In one of the most hotly-contested Ivy League battles of the 2013 season, the Harvard men’s lacrosse team was forced to watch as No. 2 Cornell celebrated on the field at Harvard Stadium after mounting a dramatic fourth-quarter comeback to take down the Crimson, 14-12, on Saturday afternoon.
After three quarters of play in which the two sides were rarely separated by more than a goal, Harvard sophomore midfielder Murphy Vandevelde responded to a Cornell goal with a tally of his own, pushing the Crimson (4-6, 1-2 Ivy) ahead, 12-9, with just under 10 minutes to play. Teetering on the brink of its first conference loss, the Big Red (10-1, 4-0) responded in a manner befitting the nation’s second-ranked squad. Five unanswered Cornell goals, including the final three from senior midfielder Max Van Bourgondien, left the Crimson all but stunned, and it was forced to leave the field wondering what could have been.
“We played excellent lacrosse for 50 minutes, just not the whole game,” Harvard coach Chris Wojcik ’96 said. “In the fourth quarter, Cornell really stepped up and made plays.”
Harvard entered the final frame with a 10-7 lead over the Big Red, and the two sides traded goals in the quarter’s first few minutes, with the Crimson’s buffer never falling below two. But that all changed with nine minutes to play. Sophomore midfielder Connor Buczek took a feed from senior Connor English and fired a shot past senior goalkeeper Harry Krieger to bring his team within two.
Just 50 seconds later, the lead was dashed to one on a distance shot from senior attackman and former National Player of the Year Rob Pannell. Harvard clung to its one-goal advantage for the next five minutes, but it proved too fragile to last.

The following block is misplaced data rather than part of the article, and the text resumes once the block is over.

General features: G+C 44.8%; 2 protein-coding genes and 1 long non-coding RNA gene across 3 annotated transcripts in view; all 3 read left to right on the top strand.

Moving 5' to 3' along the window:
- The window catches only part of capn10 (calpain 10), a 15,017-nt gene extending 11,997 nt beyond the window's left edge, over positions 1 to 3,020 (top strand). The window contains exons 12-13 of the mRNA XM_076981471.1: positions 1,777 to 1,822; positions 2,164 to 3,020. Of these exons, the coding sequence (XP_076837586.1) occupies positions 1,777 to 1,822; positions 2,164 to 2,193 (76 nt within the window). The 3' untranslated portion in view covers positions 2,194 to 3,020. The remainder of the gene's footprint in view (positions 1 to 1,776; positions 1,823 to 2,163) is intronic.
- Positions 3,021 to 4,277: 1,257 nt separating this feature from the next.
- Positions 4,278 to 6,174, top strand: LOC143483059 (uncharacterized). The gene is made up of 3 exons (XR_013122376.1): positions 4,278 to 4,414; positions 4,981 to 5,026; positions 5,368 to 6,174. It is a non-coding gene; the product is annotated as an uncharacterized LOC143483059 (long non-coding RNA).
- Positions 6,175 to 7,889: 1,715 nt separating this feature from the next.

With less than four minutes to play, Van Bourgondien took over. He began by taking a feed from English and beating Krieger to knot the game at 12 apiece. The same duo connected less than a minute later, and Cornell took its first lead since early in the third quarter. Van Bourgondien then all but put the nail in the Harvard’s coffin with a third goal, unassisted this time, in the waning minutes of the game.
Despite a late Cornell penalty, Harvard’s frantic attempts for a late comeback were denied. Harvard’s loss marks the Big Red’s 14th straight victory over the Crimson, a streak which dates back to 1999.
“I think we might have tightened up a little bit [in the fourth quarter],” Krieger said. “We knew we had the lead, and I think we might have taken too much of a defensive stance when we could have still been attacking.”
Harvard held a slight 32-29 edge in ground balls on Saturday, but trailed, 29-23, in shots on net, with the entirety of that difference attributable to the pivotal fourth frame. The Crimson capitalized on four of its nine man-up opportunities, while Cornell recorded just one man-up goal on three chances. Both Krieger and his counterpart, senior AJ Fiore, were strong in net, grabbing 15 and 11 saves, respectively.
Cornell’s Pannell tallied two goals and three assists on the afternoon, but it was senior teammate Steve Mock that provided the most offense with a career-best six goals.
For Harvard, junior attackman Peter Schwartz led the way with three goals, while freshman attackman Devin Dwyer tallied five points, and senior attackman Alex White and Vandevelde each scored twice.
The defeat drops Harvard to a tie for fifth place in the Ivy League, half a game behind No. 16 Yale and No. 17 Penn.
The Crimson entered the second half on Saturday with a 6-4 advantage, but that lead was quickly erased by a trio of Cornell goals which left Harvard trailing by one with just over 10 minutes remaining in the frame.
With the Crimson defense on its heels, Krieger grabbed a save after a lengthy Cornell possession to slow the Big Red tide. Harvard responded with a run of its own. Slashing and pushing penalties on the other end gave the Crimson a two-man advantage, and after a couple of stalled efforts, junior attackman Garrett Campbell weaved through a seam in the Cornell defense and finished from point-blank range to knot the game at seven.
Harvard capitalized on yet another Cornell penalty on the ensuing possession that allowed Dwyer to score his second goal of the game. The momentum continued off of the following faceoff, as White maneuvered through the Big Red defense and finished from close range.
The Crimson added one more to enter the final frame with a three-goal cushion, and the two sides traded goals early in the quarter before Cornell’s decisive run.
“I’m really proud of our effort,” Wojcik said. “[Cornell] just found a way to win, and we didn’t.”
—Staff writer James M. Acer can be reached at firstname.lastname@example.org.